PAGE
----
Freight Rate Changes Are Coming



Believe it or not, there is some logic to the transportation pricing of the millions of tons of products moved every day. In the U.S. for several decades the rates for less than truckload (LTL) shipments have been based on “classes” published in the National Motor Freight Classification. There are 18 of these classes, ranging from Class 50, the lowest rates, to Class 500 which are the highest. In 1983, the Interstate Commerce Commission mandated that these classes should be based on four characteristics — density, stowability, handling, and liability. While not a perfect system, it has enabled shippers to pay standardized rates when dealing with various carriers. It has also been reasonably fair to the carriers in that it has allowed them to set prices that reflect the difficulty and risk, or lack thereof, of loading, moving, and handling freight.

Over the years however, an increasing number of exceptions have been made to these class rates. Carriers routinely discount these classes for no apparent reason other than to secure the freight of a particular shipper or group of shippers. They also have published Freight All Kinds (FAK) rates for shippers who move various classes of freight in one load. Often these shipments would be more expensive if the separate, applicable classes were used.

There are indications that this may be about to change. In April, UPS Freight, the LTL arm of UPS, announced that pricing based on density was being introduced to interested customers. This simplified method of pricing would set rates based strictly on the products’ density, or how much space it takes in a truck. Old Dominion Freight Line adopted such a policy several years ago, and YRC is said to be working on a similar plan. While there has been a considerable amount of discussion about dimensional pricing, it still has not been widely adopted. However, that will change.

Recently, FedEx Ground announced that effective January 1, 2015, density, or dimensional pricing (sometimes referred to as dim weight pricing) would be established on packages of 3 cubic feet or more. This is expected to cover a good portion of the FedEx Ground shipments. And, in keeping with competitive tradition, in mid-June UPS announced a similar rate structure for its ground services. This change will become effective December 29, 2014. Depending on the products a company ships, dim weight pricing could result in significantly higher costs.

While these changes will apply only to parcel shipments, it is just a question of time until this pricing scheme spreads throughout the LTL industry. If this does occur, LTL shippers, a much larger group, will experience similar increases. Since this segment of the industry is much more competitive than the parcel category, there no doubt will be some push back from firms shipping light, bulky products that require a lot of space. (Think lampshades and ping pong balls.) The timing of these broader changes remains a question. If we have a shippers’ market carriers may not be able to move as quickly as they would like. If the economy continues to improve, we will almost certainly experience capacity shortages, and it will be much easier for the carriers to make the change since shippers will have fewer options. By the end of 2016, my guess is that dimensional pricing will be firmly established.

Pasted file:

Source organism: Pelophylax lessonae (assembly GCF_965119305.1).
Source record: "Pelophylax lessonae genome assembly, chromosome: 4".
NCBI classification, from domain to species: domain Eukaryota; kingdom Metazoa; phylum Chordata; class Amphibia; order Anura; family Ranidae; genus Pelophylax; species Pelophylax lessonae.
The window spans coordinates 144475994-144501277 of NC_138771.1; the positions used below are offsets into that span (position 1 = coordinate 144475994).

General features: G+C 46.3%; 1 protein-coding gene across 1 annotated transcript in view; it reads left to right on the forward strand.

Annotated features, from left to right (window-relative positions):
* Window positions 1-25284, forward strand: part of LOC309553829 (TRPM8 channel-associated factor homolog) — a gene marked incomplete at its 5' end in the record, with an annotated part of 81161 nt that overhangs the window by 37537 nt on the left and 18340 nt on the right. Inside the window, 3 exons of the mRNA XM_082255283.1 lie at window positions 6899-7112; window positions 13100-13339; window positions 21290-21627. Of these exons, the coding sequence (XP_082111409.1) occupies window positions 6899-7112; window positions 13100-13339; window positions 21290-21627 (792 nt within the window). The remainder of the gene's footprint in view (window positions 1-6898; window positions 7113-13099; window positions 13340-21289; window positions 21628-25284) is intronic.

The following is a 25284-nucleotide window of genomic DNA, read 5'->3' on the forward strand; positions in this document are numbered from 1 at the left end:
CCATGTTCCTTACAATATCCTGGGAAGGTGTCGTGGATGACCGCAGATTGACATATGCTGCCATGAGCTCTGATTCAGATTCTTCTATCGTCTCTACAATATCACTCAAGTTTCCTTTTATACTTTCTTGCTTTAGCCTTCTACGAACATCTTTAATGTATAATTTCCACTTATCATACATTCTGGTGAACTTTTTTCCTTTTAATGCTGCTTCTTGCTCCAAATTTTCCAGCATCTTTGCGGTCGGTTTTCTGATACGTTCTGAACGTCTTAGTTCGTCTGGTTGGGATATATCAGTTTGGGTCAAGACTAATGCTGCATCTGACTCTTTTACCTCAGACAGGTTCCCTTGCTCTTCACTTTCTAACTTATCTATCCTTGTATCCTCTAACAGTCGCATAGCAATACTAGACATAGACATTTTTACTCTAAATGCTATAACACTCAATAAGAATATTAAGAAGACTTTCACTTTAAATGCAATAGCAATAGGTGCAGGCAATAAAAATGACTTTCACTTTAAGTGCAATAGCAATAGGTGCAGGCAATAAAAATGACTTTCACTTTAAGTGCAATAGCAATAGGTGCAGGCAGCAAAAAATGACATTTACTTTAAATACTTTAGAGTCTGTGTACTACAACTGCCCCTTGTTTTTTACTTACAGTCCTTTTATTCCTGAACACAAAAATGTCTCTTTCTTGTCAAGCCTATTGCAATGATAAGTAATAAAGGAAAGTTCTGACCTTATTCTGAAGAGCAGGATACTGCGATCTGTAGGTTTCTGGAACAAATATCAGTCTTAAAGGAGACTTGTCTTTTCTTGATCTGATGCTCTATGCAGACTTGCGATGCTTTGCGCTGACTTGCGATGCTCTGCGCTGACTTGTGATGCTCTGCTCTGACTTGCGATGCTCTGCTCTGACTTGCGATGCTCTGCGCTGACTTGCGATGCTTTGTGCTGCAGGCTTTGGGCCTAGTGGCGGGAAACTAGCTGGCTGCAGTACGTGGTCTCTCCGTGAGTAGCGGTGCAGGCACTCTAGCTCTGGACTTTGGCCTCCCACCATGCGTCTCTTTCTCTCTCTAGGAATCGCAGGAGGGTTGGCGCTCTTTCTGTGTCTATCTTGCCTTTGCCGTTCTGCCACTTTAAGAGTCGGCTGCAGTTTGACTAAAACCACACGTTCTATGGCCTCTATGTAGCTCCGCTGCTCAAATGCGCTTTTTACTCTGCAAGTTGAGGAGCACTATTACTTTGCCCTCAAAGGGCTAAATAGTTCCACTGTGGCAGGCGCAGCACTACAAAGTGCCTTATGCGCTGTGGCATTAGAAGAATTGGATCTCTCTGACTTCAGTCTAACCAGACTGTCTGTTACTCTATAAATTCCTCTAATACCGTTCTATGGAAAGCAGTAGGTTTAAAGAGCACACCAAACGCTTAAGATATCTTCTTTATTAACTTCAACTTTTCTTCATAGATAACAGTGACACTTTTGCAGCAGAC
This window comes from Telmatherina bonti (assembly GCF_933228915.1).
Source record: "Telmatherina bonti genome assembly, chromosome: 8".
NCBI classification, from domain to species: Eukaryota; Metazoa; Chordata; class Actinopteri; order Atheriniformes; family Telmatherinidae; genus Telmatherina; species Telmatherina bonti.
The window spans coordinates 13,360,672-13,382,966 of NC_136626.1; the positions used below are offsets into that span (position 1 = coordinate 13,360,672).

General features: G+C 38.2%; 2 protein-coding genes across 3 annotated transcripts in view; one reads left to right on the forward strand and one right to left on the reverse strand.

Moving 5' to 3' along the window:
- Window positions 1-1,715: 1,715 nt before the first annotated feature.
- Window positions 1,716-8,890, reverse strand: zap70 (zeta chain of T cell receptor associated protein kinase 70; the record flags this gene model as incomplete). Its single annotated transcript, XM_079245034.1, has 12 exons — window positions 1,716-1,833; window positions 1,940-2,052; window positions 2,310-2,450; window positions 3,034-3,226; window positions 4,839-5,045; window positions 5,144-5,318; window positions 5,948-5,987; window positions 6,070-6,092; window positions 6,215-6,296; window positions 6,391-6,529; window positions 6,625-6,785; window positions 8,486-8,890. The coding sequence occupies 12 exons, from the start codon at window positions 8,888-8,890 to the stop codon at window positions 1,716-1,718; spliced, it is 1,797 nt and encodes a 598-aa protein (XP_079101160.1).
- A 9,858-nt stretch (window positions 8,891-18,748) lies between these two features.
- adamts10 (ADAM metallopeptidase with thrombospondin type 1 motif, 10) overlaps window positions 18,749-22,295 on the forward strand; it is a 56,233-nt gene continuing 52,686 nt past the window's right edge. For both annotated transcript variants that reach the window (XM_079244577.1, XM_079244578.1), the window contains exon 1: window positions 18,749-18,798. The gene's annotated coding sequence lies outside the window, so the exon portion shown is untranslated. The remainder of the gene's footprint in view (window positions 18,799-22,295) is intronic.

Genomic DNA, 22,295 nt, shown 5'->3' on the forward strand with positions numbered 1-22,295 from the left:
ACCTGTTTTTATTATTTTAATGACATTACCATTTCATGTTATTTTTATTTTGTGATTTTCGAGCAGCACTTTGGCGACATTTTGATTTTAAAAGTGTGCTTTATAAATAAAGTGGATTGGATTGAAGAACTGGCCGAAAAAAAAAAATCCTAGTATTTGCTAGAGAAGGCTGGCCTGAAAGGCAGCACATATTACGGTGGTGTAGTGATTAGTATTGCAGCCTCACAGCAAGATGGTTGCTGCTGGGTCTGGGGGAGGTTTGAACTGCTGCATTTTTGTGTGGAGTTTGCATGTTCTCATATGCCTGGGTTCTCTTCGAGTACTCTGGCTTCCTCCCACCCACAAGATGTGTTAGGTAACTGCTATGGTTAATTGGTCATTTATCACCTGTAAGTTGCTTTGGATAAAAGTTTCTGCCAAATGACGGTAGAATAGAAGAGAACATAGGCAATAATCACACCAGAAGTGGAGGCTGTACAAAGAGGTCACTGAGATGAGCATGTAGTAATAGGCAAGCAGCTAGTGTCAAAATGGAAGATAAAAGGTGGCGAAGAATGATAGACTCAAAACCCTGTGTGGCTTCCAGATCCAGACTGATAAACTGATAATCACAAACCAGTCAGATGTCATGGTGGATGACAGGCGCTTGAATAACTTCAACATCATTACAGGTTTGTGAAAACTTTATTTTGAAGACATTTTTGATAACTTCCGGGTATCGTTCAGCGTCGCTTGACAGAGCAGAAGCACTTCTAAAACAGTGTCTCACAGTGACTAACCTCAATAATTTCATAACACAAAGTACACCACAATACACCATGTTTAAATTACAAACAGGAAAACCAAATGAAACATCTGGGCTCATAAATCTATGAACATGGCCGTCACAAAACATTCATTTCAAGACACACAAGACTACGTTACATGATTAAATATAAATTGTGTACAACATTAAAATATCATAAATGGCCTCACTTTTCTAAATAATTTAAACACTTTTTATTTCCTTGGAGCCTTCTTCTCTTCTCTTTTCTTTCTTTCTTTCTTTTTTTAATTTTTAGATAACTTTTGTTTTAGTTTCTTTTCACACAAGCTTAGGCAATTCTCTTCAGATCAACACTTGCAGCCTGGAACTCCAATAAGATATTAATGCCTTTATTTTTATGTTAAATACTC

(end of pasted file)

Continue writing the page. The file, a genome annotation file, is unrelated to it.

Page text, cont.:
The good news is that shippers have some time to prepare. First of all, this method of pricing is a little more complicated than it sounds. Shippers should educate themselves on how it works and how it will impact their shipments. Firms that move larger boxes that contain a lot of packing material or air should take a hard look at container strengths and sizes. It may be possible to use a smaller, more durable container with less interior protection.

While container costs may increase, freight costs could be lower. This will require more than a quick look at freight costs. If the analysis is done correctly, it will include a review of costs throughout the supply chain.

It is not often that firms have time to make significant changes in shipping methods and patterns before rates are increased. For shippers of ball bearings, the changes will be a non-issue. For many other firms they could be significant game changers. 

Clifford F. Lynch is principal of C.F. Lynch & Associates, a provider of logistics management advisory services.He is the author of numerous books and articles on transportation and logistics. He can be reached at cliff@cflynch.com

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